“The education process is to some extent an exercise in indoctrination. It prepares students to be part of the status quo, but a liberal arts education should be an antidote against that.”
Associate professor of economics
Matías Vernengo first became interested in economics when he was a high school student in Brazil. The economics professor had read a "little book" called The Historical Framework of the Process of Development and Underdevelopment by Osvaldo Sunkel in which the author discussed how the process of development that led to the Industrial Revolution in Britain also created the conditions of underdevelopment in the periphery.
"For example, in order for the textile/cotton industry to rise in England, it had to collapse in India," says Vernengo, a self-described Keynesian economist. "I've always had a bias toward history, and Sunkel wrote the book in that context. To have the U.S. economy, you need to have people elsewhere making products for low wages," he says. "It's the logic of capitalism. That for me is a fascinating sort of notion."
Capitalist development is historic, says the economics professor, and economic discipline does not evolve in a linear fashion. "So the ideas of sometimes neglected authors like Smith, Ricardo, Marx and Kalecki are essential for understanding the evolution of capitalism in the developed world and in the periphery," he says. His research also touches on the interaction of economic theory and policy. "For that reason, I've become interested in economists and policymakers like Marriner Eccles, chairman of the Fed during the Great Depression and WWII, and Raúl Prebisch, the head of the central bank of Argentina during the same period."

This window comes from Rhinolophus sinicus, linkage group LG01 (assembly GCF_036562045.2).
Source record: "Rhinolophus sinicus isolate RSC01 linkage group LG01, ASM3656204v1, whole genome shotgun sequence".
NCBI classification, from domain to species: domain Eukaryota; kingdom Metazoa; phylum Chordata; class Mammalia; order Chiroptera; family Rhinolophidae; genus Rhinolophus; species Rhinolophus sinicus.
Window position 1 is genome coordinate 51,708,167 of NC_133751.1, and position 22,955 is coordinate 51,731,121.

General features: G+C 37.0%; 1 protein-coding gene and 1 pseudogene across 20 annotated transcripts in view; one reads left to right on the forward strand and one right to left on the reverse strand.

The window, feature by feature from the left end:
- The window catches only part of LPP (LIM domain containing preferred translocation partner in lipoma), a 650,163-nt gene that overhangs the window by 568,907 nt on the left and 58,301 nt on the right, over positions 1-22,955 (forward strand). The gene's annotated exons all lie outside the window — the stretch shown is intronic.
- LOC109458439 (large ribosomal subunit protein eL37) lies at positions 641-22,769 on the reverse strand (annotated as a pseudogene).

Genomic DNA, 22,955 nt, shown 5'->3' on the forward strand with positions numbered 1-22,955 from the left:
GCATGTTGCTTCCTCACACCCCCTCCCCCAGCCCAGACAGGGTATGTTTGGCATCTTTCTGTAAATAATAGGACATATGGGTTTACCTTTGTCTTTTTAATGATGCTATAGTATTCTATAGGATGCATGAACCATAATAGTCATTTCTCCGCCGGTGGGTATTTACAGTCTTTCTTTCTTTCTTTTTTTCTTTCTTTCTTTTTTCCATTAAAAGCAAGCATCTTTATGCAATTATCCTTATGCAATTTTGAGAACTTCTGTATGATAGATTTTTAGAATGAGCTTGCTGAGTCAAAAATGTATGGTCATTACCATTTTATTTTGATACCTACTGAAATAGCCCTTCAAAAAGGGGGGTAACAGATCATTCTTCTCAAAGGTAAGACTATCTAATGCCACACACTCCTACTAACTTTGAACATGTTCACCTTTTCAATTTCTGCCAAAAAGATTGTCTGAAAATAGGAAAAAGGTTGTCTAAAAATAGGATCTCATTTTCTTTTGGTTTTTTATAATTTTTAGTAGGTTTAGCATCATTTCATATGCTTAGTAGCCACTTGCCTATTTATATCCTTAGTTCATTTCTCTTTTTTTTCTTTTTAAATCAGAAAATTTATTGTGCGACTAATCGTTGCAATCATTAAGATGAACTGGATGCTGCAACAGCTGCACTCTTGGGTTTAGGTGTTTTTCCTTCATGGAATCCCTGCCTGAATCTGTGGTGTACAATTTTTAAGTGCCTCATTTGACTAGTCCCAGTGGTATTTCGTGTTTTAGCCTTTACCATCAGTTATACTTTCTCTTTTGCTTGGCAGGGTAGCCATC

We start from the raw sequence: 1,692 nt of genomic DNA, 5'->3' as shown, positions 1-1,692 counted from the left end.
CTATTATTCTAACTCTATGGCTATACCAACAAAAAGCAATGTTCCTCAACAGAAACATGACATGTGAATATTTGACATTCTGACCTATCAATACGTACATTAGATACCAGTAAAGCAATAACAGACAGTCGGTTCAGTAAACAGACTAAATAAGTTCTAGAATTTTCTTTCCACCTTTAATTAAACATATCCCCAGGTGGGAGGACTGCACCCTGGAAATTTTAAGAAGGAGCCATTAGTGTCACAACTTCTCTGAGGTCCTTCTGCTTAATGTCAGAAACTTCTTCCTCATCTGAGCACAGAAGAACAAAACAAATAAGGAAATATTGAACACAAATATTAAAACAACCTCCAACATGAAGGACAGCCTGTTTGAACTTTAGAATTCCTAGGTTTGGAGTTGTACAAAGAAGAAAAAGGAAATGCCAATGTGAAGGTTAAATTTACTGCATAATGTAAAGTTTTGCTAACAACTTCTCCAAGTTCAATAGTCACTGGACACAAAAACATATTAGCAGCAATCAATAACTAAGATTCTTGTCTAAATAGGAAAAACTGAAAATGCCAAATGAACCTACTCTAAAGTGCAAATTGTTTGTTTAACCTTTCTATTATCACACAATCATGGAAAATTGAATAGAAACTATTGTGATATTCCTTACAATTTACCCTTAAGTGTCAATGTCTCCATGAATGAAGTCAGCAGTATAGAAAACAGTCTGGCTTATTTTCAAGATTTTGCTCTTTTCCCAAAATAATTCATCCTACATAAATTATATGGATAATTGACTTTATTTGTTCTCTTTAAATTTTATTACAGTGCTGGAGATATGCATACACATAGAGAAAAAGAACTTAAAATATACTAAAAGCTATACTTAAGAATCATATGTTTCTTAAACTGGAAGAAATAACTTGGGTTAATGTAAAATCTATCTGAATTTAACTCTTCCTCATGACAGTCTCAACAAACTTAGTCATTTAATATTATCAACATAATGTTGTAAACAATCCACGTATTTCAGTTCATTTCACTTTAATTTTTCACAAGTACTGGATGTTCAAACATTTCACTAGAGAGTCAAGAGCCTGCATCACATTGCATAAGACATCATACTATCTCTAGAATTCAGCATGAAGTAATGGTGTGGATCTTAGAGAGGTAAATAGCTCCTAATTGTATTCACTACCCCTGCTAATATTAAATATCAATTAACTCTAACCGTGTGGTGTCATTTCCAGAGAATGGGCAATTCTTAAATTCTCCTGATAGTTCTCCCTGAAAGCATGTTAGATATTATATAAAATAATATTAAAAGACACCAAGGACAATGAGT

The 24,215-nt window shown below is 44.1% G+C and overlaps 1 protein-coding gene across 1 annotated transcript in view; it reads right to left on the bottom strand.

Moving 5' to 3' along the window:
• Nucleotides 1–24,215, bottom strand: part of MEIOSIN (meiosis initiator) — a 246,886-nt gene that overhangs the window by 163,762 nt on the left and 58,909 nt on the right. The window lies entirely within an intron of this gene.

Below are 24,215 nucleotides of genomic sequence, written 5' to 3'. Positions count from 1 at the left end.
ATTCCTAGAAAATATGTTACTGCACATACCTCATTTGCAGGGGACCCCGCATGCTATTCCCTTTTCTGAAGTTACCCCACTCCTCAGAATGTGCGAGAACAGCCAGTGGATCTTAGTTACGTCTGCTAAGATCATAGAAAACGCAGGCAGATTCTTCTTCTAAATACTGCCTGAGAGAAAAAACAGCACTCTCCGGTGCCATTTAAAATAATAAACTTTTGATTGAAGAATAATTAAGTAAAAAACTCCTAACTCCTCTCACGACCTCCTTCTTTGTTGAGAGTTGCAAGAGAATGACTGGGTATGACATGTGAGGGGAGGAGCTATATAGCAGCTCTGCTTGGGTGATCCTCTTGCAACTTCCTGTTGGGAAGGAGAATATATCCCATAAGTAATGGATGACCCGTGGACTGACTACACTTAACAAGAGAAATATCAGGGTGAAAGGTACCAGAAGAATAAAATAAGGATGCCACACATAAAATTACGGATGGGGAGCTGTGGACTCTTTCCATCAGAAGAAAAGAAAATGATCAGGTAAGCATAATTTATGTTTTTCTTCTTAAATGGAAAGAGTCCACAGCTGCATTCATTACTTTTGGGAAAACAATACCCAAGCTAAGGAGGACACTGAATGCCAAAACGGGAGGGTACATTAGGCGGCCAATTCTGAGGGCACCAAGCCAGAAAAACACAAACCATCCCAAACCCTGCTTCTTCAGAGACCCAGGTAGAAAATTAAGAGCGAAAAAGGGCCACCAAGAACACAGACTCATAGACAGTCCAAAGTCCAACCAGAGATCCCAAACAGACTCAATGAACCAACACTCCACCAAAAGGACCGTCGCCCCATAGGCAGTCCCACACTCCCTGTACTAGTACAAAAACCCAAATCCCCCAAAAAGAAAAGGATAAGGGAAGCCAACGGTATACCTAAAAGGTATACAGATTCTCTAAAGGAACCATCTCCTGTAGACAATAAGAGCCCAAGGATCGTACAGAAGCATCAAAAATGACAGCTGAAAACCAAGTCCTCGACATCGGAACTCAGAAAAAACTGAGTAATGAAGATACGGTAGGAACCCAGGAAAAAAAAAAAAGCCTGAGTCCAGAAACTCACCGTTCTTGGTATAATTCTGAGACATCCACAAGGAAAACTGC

Vernengo hopes to help his students think critically. "The education process, not just in economics, is to some extent an exercise in indoctrination. It prepares students to be part of the status quo, but a liberal arts education should be an antidote against that," he says. "I'm particularly interested in providing tools for an alternative view of how the economy works, one that is based on recovering elements of the old classical authors and the progressive elements of Keynesian economics."
Additionally, Bucknell students will benefit from the range of economic views held by his colleagues. The department, he says, is committed to a pluralist view of economics, with considerable input of critical views. Says Vernengo, "It's important for students to learn from all schools of thought."
Posted October 10, 2013